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Mechanisms of epigenetic inheritance by short RNAs

Periodic Reporting for period 4 - RNAEPIGEN (Mechanisms of epigenetic inheritance by short RNAs)

Reporting period: 2020-08-01 to 2021-07-31

Epigenetic mechanisms are considered to be central to the development of multicellular organisms made
of different cell types, all having identical genomes. Similarly, they may explain how genetically identical
organisms are capable of adapting to distinct environmental conditions. Yet, the molecular mechanisms
regulating how epigenetic traits can be inherited during cell division or across generations are not fully
understood. Using the nematode Caenorhabditis elegans, we have recently revealed how the nuclear
Argonaute protein CSR-1 and its associated short RNAs participate in global transcriptional regulation
and chromatin organization. This unprecedented observation opened up a new class of molecular
mechanisms by which Argonaute proteins and their bound short RNAs may actively contribute to epigenetic
inheritance in animals.
This research proposal focuses on the characterization of short-RNA-based mechanisms of epigenetic
inheritance during animal development and upon environmental changes. Using C. elegans as an animal
model system, we plan to integrate genetic, biochemical, and molecular biology tools with high-
throughput genomic and proteomic approaches to dissect (i) the molecular mechanism by which CSR-1-
bound short RNAs regulate transcription, (ii) test their ability in propagating the memory of actively
transcribed genomic regions during early embryonic development, and (iii) characterize their role in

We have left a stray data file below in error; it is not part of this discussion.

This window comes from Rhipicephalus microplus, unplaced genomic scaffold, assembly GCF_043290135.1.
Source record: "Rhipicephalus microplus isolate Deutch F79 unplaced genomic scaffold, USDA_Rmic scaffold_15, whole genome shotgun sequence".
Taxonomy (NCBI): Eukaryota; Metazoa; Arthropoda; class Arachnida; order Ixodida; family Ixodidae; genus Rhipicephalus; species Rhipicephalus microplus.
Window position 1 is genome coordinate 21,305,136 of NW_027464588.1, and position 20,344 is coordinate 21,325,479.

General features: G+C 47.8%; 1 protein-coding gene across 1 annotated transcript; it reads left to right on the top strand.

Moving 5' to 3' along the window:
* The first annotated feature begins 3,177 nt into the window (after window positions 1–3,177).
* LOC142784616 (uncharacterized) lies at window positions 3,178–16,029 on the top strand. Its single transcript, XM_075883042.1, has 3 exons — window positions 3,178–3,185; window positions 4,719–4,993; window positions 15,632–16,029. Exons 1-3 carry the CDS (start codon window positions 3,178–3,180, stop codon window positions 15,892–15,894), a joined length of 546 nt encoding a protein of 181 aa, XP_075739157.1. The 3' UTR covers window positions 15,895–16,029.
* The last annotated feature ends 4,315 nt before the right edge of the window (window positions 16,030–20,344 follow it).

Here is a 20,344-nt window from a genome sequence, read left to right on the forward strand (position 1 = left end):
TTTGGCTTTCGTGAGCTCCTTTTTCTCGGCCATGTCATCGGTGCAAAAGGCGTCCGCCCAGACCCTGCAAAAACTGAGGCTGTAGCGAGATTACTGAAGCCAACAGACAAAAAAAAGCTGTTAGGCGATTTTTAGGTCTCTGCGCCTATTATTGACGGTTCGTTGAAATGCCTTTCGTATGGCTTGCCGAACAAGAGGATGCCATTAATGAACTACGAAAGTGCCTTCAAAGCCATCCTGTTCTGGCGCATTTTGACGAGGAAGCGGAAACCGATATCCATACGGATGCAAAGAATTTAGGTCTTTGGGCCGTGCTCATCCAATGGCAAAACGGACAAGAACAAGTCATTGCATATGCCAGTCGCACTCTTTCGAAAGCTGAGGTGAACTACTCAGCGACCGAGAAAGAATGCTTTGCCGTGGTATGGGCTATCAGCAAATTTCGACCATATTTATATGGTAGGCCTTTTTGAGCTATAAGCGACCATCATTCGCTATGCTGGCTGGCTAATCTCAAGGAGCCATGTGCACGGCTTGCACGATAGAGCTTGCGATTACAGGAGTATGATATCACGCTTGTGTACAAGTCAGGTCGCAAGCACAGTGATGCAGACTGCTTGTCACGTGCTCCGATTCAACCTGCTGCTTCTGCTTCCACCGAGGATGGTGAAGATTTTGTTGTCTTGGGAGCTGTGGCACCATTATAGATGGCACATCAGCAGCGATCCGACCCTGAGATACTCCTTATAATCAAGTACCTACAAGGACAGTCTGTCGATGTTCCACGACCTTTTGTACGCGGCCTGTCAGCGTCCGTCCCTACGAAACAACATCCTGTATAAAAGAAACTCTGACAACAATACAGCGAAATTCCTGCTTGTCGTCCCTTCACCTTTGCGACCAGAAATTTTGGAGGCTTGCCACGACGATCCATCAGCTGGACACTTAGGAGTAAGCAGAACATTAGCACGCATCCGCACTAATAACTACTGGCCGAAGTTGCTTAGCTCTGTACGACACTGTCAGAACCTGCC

propagating the memory of stress responses across generations to facilitate the adaptation of animals to
environmental changes.
Given the association of nuclear Argonaute proteins with transcriptionally active loci in metazoans, we
anticipate that similar CSR-1-like epigenetic functions are also conserved in humans. Therefore, our research
has the potential to significantly advance our understanding of the molecular mechanisms underlying
epigenetic inheritance and reveals their impact on animal development and adaptation to changing environment.
We are dissecting the mechanism by which nuclear Argonaute proteins regulate transcriptional programs during germline development and we achieved to identify an interesting connection between Argonaute proteins that promote transcription and Argonaute proteins that act as repressors. We are also characterizing how small RNAs regulate embryonic development and zygotic transcription. Finally, we have identified a novel function of a class of small RNAs, called piRNAs, in regulating endogenous transcriptional programs essential for gamete differentiation and functions.
We have identified new potential mechanisms of Argonaute-mediated post-transcriptional regulation of mRNAs delivered to oocytes. Also, we identified the role of piRNAs in promoting transgenerational fertility in isogenic population of worms and in regulating endogenous transcriptional programs essential for animal fertility.